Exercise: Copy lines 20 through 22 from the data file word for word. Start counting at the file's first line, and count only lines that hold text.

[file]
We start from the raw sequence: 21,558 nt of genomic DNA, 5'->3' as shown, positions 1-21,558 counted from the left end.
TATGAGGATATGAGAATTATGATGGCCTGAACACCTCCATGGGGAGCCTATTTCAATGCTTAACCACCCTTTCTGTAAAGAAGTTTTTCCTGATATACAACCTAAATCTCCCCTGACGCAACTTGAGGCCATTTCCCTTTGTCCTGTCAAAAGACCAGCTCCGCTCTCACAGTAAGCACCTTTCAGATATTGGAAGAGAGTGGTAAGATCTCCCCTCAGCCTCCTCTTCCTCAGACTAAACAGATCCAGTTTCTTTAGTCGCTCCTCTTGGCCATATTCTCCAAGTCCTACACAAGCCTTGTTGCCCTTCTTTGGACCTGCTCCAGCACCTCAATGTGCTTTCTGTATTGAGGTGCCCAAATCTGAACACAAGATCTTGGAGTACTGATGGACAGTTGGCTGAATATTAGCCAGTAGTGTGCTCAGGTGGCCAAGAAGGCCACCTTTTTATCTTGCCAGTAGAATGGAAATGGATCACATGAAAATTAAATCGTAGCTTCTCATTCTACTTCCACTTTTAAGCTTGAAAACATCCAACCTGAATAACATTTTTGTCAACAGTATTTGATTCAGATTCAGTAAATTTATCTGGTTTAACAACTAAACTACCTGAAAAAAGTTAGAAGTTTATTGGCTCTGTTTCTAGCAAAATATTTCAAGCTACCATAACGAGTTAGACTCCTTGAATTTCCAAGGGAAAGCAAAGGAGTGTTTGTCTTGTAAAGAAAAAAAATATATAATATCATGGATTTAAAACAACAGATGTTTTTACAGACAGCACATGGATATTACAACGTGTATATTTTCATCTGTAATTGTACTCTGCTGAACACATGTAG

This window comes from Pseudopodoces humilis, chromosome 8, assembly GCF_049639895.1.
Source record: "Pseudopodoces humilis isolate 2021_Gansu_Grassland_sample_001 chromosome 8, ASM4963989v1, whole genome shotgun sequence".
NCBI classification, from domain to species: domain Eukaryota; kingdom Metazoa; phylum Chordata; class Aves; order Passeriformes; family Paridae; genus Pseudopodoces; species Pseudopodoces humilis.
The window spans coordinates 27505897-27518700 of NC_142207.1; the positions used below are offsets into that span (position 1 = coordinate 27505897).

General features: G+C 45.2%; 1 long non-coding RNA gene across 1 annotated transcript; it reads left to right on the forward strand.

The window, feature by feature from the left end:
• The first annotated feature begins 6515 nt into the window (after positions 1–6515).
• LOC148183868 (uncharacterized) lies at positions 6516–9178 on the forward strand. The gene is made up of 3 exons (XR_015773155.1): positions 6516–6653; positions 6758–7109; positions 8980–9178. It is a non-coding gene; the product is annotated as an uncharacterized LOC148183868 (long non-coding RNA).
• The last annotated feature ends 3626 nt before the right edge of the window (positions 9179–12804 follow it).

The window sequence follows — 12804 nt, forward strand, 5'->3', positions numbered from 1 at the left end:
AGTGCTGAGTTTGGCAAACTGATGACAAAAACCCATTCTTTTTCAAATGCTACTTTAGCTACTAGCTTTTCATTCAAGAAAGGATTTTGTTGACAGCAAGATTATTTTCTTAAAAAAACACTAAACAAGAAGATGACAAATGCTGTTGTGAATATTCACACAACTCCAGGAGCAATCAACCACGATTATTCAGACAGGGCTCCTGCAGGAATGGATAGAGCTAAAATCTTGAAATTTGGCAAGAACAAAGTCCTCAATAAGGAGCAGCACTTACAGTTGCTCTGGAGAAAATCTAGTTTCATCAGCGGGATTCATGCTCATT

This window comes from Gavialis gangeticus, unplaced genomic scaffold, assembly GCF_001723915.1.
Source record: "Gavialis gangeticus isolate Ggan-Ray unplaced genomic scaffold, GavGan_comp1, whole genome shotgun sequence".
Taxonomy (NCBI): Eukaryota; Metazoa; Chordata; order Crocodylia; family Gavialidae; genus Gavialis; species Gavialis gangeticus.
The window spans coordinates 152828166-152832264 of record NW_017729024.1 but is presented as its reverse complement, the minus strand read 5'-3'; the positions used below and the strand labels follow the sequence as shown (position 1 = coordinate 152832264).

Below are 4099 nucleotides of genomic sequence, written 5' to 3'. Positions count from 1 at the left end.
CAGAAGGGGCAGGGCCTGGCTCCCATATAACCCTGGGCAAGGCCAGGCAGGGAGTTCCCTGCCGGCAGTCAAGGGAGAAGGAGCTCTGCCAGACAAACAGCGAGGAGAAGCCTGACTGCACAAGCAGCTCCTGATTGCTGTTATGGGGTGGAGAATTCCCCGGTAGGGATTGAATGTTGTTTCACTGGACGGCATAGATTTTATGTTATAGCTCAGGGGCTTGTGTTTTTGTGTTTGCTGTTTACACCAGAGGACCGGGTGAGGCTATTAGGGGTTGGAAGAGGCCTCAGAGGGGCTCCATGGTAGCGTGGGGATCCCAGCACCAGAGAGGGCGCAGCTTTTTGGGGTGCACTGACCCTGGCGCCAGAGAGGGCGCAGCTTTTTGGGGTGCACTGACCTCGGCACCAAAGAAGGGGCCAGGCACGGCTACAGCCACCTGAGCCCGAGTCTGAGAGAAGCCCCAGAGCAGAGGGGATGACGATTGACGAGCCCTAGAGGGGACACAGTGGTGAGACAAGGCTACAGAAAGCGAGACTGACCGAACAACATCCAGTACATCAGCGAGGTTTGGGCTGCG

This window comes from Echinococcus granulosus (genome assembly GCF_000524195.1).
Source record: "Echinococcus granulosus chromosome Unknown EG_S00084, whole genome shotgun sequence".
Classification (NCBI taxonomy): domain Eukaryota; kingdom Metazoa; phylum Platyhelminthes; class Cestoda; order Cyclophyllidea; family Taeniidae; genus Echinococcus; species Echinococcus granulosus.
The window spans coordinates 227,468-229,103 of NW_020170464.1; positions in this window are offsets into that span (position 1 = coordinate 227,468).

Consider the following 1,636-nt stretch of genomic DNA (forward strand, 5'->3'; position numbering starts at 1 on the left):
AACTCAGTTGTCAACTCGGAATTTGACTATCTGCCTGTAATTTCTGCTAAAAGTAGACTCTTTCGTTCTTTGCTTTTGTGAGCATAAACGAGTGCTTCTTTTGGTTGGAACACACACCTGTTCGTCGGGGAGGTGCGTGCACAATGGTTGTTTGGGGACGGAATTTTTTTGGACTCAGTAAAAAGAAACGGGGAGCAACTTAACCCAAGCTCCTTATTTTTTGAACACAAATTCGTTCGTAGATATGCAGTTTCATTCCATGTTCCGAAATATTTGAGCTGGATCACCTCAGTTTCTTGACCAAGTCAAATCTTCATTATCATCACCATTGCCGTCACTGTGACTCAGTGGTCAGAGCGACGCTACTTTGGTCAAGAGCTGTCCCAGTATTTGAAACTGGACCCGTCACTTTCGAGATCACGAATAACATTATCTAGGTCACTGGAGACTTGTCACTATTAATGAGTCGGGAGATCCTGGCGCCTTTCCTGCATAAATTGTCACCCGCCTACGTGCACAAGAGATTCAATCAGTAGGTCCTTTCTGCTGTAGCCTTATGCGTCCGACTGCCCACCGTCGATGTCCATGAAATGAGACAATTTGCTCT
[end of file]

This window comes from Echinococcus granulosus (genome assembly GCF_000524195.1).
Source record: "Echinococcus granulosus chromosome Unknown EG_S00084, whole genome shotgun sequence".
Classification (NCBI taxonomy): domain Eukaryota; kingdom Metazoa; phylum Platyhelminthes; class Cestoda; order Cyclophyllidea; family Taeniidae; genus Echinococcus; species Echinococcus granulosus.